The costs of transporting petroleum products by pipelines and rail

The costs of transporting petroleum products by pipelines and rail
Credit: Carnegie Mellon University

While the policy debate surrounding crude oil transportation costs has emphasized accidents and spills, a new study by Carnegie Mellon University and University of Pittsburgh researchers indicates the debate is overlooking a far more serious external cost - air pollution and greenhouse gas emissions.

Heinz College of Information Systems and Public Policy Professors of Economics and Public Policy Karen Clay and Akshaya Jha, the Department of Engineering and Public Policy and Tepper School of Business Lester and Judith Lave Professor of Economics Nicholas Muller, and the University of Pittsburgh Department of Economics Associate Professor Randall Walsh, presented their findings in the working paper titled, "The External Costs of Transporting Petroleum Products by Pipelines and Rail: Evidence From Shipments of Crude Oil from North Dakota," recently published by The National Bureau of Economic Research.

Their work was conducted as part of the Wilton E. Scott Institute for Energy Innovation.

"We are the first to construct estimates of and costs for movements of crude oil by rail and pipelines," said Clay.

To construct the estimates, the researchers used data on locomotive diesel consumption, pumping station electricity consumption, locomotive and power plant emission factors and the AP2 integrated assessment model, which maps county level emissions to costs for counties affected by the emissions. Their estimations were also based on The Pipeline and Hazardous Materials Safety Administration's 2015 study.

The paper is also the first ever to compare the costs of air , greenhouse gas emissions, and spills and accidents across rail and pipelines.

Using data of crude oil transported out of North Dakota in 2014, Muller says the team found "that air pollution and greenhouse gas costs of shipping crude oil by rail are much larger than spill and accident costs."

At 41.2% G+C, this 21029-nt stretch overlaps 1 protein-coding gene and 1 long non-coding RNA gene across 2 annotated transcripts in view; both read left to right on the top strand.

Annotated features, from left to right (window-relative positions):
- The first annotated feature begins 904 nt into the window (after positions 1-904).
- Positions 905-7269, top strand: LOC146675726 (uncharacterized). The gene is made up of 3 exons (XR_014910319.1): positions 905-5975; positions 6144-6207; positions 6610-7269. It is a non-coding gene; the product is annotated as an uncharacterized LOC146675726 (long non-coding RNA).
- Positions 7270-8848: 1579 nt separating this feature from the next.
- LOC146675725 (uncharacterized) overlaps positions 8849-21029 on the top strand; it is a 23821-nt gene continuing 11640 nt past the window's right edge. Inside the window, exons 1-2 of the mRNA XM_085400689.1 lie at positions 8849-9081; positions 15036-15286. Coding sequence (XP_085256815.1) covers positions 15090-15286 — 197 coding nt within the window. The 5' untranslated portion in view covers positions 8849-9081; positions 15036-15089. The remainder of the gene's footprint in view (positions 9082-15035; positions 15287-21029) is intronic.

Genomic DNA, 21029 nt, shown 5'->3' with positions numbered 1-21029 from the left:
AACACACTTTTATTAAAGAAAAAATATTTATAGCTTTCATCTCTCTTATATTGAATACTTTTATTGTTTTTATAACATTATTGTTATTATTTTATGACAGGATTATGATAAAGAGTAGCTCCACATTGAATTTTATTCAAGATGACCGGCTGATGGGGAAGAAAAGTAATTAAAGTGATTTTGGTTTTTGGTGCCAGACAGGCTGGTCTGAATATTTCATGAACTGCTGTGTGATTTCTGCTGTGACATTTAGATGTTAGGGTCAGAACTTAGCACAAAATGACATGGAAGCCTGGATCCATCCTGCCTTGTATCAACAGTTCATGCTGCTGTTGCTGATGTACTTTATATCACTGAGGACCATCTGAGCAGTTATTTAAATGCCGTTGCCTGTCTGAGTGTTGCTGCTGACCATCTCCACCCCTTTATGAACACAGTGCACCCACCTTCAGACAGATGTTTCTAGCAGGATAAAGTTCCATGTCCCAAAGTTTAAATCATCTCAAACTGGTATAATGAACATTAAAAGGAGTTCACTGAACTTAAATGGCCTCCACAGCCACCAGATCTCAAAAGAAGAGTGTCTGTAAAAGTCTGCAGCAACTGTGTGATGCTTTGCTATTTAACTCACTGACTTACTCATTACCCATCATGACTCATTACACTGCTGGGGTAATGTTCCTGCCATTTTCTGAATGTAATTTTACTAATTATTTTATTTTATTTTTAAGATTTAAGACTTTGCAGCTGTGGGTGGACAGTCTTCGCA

And, as referenced in the paper, the costs are high. For instance, "Air pollution and greenhouse gas costs of moving a fully loaded 100-car train of crude oil from North Dakota to the Gulf Coast are about $150,000 and from North Dakota to the East Coast are $210,000. The total estimated air pollution and greenhouse gas damages for oil shipped by rail from North Dakota in 2014 exceed $420 million."

The authors note that air pollution and gas costs equal $1,000 per 1 million barrel-miles via rail transportation compared to just under $400 in damages from spills and accidents. Via pipelines, it costs $500 in pollution and emissions costs per 1 million barrel miles while it costs about $50 for spills and accidents.

According to Clay, their estimates indicate the costs are more than twice as large for rail and more than eight times as large for pipelines.

For policymakers, these findings are key to helping address the external costs that firms impose in a variety of ways, including taxes and/or policies that would make pipelines easier to build. The team's results suggest that further research on the air pollution and of transporting and other petroleum products is necessary.


Explore further

Environmental policy, pollution and economic growth

More information: Karen Clay et al. The External Costs of Transporting Petroleum Products by Pipelines and Rail: Evidence From Shipments of Crude Oil from North Dakota, (2017). DOI: 10.3386/w23852
Citation: The costs of transporting petroleum products by pipelines and rail (2017, October 10) retrieved 25 May 2019 from https://phys.org/news/2017-10-petroleum-products-pipelines-rail.html
This document is subject to copyright. Apart from any fair dealing for the purpose of private study or research, no part may be reproduced without the written permission. The content is provided for information purposes only.
9 shares

Feedback to editors

User comments

Oct 10, 2017
Fake science

Please sign in to add a comment. Registration is free, and takes less than a minute. Read more